Some Girls Are is a story about one particular group of really, really horrible girls who abuse their status in high school and treat each other like complete and utter shit while they do it. I had no intention to proselytize about the horrors of girl-bullying nor to glamorize it. Though redemption plays a role in Regina’s story, I wouldn’t consider it a mean-girl-gone-good type novel. I feel Some Girls Are is about desperate attempts at self-preservation in an increasingly hostile environment.

At the same time, I also prefer people to draw their own conclusions about what I put out there, so maybe someone will argue everything I just said and insist that it proselytizes, glamorizes girl-bullying and is a redemption story. So maybe the most I can say about my own book is that it is definitely about mean girls.

EITHER WAY. Why mean girls? I guess they’re trending, but I don’t write to trends, I write what interests me. Mean girls have always fascinated me and I’ve spent a lot of time analyzing the girl-bullying I perpetrated and experienced in my school days. One thing that constantly amazes me is how fresh that pain and humiliation feels after all these years in a way a lot of other, crappier experiences I’ve gone through just… don’t. That I haven’t gone through that kind of emotional warfare and manipulation in my relationships with girls since I left school gives me further pause.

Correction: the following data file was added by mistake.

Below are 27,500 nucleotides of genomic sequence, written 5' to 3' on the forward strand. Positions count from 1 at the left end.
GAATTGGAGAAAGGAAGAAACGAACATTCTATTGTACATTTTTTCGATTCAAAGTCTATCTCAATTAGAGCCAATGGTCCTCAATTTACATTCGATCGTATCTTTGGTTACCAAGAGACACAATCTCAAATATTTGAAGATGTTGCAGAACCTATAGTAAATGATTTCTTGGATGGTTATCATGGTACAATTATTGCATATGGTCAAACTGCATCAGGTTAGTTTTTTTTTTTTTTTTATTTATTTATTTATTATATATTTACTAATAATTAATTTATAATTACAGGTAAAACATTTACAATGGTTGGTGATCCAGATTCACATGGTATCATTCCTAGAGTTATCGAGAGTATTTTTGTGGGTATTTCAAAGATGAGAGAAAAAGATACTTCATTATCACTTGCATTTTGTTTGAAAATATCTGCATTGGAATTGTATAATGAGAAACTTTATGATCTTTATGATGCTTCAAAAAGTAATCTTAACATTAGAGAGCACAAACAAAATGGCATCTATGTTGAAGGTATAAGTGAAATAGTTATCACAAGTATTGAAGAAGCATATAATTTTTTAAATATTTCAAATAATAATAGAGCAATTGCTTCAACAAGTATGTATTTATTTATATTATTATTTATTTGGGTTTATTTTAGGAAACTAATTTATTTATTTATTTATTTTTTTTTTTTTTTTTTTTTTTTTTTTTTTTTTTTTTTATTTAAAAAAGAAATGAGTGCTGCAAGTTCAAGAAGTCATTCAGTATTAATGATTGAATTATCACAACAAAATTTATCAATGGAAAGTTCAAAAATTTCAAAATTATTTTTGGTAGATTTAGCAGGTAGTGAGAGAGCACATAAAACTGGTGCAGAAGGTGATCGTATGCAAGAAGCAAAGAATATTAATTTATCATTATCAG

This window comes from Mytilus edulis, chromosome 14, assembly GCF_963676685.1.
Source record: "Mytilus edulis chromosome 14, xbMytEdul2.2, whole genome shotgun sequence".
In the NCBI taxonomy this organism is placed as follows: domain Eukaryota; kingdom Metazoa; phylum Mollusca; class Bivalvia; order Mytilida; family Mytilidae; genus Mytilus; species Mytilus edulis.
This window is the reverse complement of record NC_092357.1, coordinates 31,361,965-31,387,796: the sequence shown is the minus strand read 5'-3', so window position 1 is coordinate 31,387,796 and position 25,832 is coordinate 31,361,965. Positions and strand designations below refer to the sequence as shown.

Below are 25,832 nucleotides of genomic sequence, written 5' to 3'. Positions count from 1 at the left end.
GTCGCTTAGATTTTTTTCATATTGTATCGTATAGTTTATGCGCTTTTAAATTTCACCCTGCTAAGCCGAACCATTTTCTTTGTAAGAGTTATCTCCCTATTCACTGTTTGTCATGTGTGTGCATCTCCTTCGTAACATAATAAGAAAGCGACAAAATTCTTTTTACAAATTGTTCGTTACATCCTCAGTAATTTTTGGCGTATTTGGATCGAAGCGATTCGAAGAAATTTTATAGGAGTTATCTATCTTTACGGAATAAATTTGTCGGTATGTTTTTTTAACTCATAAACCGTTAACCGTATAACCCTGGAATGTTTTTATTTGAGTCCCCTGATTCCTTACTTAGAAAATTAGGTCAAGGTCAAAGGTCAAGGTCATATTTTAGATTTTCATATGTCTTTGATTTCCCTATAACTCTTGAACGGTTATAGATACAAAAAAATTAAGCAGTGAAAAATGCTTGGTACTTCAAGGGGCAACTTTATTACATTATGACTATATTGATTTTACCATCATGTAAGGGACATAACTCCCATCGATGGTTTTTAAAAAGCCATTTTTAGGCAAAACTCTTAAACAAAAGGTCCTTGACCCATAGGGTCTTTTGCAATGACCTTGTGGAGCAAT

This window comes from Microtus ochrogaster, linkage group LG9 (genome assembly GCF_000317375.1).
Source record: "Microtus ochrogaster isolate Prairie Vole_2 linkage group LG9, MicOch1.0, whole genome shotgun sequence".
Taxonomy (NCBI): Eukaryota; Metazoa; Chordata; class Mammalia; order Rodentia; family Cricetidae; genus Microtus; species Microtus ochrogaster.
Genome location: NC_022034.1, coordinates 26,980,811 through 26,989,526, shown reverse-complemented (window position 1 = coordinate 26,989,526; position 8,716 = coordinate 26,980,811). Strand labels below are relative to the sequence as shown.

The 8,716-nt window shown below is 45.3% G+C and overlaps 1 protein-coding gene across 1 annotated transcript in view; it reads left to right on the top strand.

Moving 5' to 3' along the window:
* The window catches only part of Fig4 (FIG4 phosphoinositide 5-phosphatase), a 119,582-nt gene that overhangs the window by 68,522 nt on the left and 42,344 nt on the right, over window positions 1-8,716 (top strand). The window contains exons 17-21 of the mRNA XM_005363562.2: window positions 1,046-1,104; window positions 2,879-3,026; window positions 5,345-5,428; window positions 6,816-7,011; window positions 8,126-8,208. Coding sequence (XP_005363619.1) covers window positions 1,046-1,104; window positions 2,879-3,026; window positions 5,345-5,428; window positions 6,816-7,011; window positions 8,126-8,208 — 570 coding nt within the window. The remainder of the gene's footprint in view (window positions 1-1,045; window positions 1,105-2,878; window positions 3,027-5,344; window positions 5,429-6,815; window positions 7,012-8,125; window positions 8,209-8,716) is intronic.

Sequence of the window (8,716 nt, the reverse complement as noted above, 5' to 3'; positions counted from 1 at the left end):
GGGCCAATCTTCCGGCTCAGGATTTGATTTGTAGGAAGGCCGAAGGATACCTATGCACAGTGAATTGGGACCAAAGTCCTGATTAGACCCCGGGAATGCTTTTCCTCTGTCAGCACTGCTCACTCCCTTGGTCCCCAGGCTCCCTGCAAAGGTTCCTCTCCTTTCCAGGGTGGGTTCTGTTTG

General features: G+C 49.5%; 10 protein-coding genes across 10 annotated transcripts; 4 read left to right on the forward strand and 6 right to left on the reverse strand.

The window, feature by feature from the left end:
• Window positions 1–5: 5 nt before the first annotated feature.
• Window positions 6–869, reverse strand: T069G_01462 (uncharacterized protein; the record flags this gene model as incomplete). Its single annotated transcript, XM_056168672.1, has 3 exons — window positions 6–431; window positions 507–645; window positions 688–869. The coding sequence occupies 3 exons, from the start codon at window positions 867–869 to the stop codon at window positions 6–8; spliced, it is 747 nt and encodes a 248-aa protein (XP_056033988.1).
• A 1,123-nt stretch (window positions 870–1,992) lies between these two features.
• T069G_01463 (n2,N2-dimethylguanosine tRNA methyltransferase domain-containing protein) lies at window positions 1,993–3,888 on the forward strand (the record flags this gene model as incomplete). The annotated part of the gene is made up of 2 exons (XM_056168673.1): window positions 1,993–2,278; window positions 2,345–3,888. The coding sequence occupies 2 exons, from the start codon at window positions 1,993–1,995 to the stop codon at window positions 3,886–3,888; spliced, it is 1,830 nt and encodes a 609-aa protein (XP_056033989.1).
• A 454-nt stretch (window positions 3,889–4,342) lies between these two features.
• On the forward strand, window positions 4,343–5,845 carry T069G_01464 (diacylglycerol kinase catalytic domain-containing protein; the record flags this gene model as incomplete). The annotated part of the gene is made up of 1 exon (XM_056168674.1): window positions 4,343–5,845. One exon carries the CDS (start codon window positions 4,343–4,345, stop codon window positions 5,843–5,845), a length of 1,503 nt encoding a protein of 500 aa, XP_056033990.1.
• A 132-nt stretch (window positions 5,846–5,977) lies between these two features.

When I was in school, I was very codependent and afraid to be alone. The only way for me to offset that anxiety was to attach myself to people, other girls. I never quite made the connections I wanted to because I wasn’t coming from a very sincere place, but I didn’t care because anything was better than being left alone. I also happened to be one of those girls there was nothing to be gained by knowing and I knew this made me expendable. It’s strange to, at a very young age, know you’re expendable without fully understanding why. My expendability made me feel threatened and so I would strategize a lot to ensure my positioning within my clique without even considering what I was doing as strategizing. I worked hard at working my way up with the kind of mathematical precision that amazes me in hindsight because the LAST thing I am is mathematically precise.